The Inniskillin Vidal would run you about $50 for 375ml in the store. They may let you look inside the bottle for $6 here, but that’s probably about it.
I didn’t catch which bottle they were pouring on the Tawse Vineyard – they have a few different wineries and a few different price points – it was probably the least expensive, which is the $27 “Grower’s Blend.” Still, even at a higher price this is a decent value for those looking for a little bit of an upscale experience and one of the better reds at the Festival. If you’re going to drop north of seven bucks for two bites of steak, you might as well drop another $6 on two sips of wine.
Greece, where the kiosk probably brings in more money than the actual Greek government does in taxes annually, returns just before or just past Canada.
The Greek Salad in a Cone is new and the Vegan Moussaka is a different take than last year.
I’m quoted as saying last year’s Vegetarian Moussaka was my “favorite vegetarian item at the Festival.”
This year’s looks quite a bit different, removing the thick layer of melted cheese in favor of…whatever this is. The sausage crumbles aren’t necessarily bad, but you’re paying somebody a lot of money to reheat frozen fake sausage. It might be worthwhile for a vegan with limited options, but I’d probably skip it if you have more choices, particularly for more money than the chicken sausage.
There is still a layer of potato and mushroom underneath, but I found both bland.
The $3.25 Greek salad in a cone is your standard issue mixture of feta, olives, lettuce, red onion, and cucumber that’s for some reason served in a cone.
The flavors are good, but it’s not particularly unique.
The $4.25 Chicken gyro with tzatziki sauce is a skip in my opinion – a chintzy portion and a fairly simple preparation. It does feature relatively plain flavors should you be traveling with someone with limited tastes. You can probably get the sauce on the side.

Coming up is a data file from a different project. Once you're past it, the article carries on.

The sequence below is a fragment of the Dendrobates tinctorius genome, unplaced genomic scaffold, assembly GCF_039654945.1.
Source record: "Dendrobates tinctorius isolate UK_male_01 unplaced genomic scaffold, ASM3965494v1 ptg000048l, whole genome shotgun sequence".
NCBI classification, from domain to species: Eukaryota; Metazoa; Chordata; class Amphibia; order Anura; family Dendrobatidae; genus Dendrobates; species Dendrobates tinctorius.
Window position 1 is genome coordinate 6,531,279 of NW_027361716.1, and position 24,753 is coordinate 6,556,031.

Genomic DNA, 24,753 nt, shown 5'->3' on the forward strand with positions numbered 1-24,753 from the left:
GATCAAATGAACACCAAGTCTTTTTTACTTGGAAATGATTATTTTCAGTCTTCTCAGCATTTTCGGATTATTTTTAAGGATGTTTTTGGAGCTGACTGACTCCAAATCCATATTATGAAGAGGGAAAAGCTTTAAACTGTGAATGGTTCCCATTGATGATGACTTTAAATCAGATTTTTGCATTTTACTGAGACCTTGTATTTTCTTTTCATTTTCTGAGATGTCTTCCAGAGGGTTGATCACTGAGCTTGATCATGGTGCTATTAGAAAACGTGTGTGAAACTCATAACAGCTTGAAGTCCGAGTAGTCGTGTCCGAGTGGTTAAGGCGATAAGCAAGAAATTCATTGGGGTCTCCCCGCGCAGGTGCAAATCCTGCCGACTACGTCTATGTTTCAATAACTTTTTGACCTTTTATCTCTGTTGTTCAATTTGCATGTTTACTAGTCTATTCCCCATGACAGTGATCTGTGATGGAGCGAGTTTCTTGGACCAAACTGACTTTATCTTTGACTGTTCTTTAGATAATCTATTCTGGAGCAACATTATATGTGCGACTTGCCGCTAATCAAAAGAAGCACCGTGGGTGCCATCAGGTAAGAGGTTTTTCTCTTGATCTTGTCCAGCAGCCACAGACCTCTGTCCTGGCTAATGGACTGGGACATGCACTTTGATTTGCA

$4.25 buys you two spanakopita(s), which are flaky pastries filled with spinach, feta cheese, and other spices and stuff. They are quite good, though it’s not a lot of food for your money. The flaky crust easily breaks open to reveal the savory spinach and cheese inside.
The white wine is the Domaine Skouras Moscofilero – $3.50. This is a fruity white wine with a nice floral aroma. I think it’s a bit rarer than some of the other wines and authentically Greek, making it recommended.
A kind of blurry Alpha Estate Axia Syrah-Xinomavro – $4.25. This authentically Greek wine has a lot going on – spice and plum seemed to be the predominant flavors. I don’t think it pairs well with anything offered here, but it would go well with the Canada Filet.
The $8 Tzatziki martini featuring Crop Organic Cucumber Vodka and BOLS Natural Yoghurt Liqueur tastes more neutral than you might expect, almost like water mixed with cucumber. It didn’t seem to pack much of a punch and there wasn’t all that much to it. You may have noticed each menu has a “Festival Favorite” icon next what you might assume are…festival favorites. Considering there’s one after this martini thing makes me think you can throw that designation out the window. Maybe they just asked Crop Organic and BOLS what they thought was the best thing to try. Best skipped I think.
Refreshment Port gets into the spirit with the Dole Whip and “Fried Chicken Chunks.” The Croissant Doughnut remains one of my favorite things, but you may want to pass over it in favor of something more unique.
Next up: Hawaii, Scotland, Cheese Studio, Wine Studio, and Dominican Republic.